Clearly, not something we want to have happen at all!

Every since that day, I’ve totally readjusted my thinking when it comes to the need for breakfast consumption for my clients. Which isn’t to say I forbid it… but I just am quick to point out grabbing a bite to eat immediately upon wakening isn’t necessarily someone’s best route to success for improving body composition.

In fact, yet another study was just published last month which supports the “avoid breakfast” idea. In the most recent edition of the journal Obesity, a group out of Isreal headed by Siegal Sofer showed that “Greater fat loss and hormonal changes after 6 months diet with carbohydrates eaten mostly at dinner“.

In this particular study, two groups of obese police officers (average body fat ~38%) were followed for 6-months. Both groups followed the same low-calorie diet providing 1300-1500 kcal; 20% protein, 30-35% fat and 45-50% carbohydrate.

The only difference between groups was that one group of cops got the majority of their daily carbohydrates with dinner, while the other group consumed their carbohydrates throughout the day.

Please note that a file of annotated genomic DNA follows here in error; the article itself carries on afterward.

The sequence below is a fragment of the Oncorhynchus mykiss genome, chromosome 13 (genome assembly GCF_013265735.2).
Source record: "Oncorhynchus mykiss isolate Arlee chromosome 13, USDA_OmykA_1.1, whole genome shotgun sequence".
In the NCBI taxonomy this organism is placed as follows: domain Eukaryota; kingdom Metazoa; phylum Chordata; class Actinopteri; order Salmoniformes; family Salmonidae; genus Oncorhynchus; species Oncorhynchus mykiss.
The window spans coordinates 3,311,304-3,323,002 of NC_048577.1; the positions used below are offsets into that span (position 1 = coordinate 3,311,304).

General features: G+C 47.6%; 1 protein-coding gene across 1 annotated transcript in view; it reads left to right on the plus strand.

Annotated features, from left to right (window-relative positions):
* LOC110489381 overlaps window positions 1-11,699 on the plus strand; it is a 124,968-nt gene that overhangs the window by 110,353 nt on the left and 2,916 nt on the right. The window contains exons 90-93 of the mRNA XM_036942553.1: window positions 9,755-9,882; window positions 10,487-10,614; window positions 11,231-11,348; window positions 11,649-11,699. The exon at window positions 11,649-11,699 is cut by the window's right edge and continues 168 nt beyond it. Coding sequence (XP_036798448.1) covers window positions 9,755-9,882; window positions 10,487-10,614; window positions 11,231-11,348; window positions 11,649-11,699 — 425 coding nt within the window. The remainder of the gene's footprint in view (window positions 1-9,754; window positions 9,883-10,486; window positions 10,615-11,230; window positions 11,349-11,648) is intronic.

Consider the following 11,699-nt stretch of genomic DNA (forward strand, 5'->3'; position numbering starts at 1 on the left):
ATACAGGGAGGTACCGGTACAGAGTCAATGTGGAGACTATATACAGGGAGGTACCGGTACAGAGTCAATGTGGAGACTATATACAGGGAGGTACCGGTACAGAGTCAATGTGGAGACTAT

A quick look at the breakfasts for these two group reveals significant differences:

Dinner carb group: coffee + 1/5 cup milk and 7 walnut halves
Breakfast carb group: coffee + 1/5 cup milk + 2 slices bread + cheese

Then each subsequent meal for the breakfast carb group contained either a fruit or a starch, whereas the dinner carb group got a big load of carbs (i.e. 4 slices bread or 2 cups rice) with dinner.

Now based on conventional thinking, we would assume that “back end” loading your day’s carbohydrates to be a bad idea (particularly since there wasn’t any exercise component to this study)… only that’s the opposite of what the found.

The “carbs for dinner” group actually:

  • lost more weight (11.6 kg vs 9.06 kg)
  • lowered insulin levels to a greater extent (-32% vs +22%)
  • increased HDL-C more (40.8% vs 26%)
  • improved TNF-a levels (-9.2% vs +16.2%)
  • increased adiponectin (43.5% vs 13.9%)

 

and showed strong trends towards improving:

  • greater body fat losses (6.98% vs 5.13%)
  • and superior protection of leptin levels (-20.6% vs -26.2%)

 

To top it all off, the “carbs at night” group showed vastly superior hunger control by the end of the study!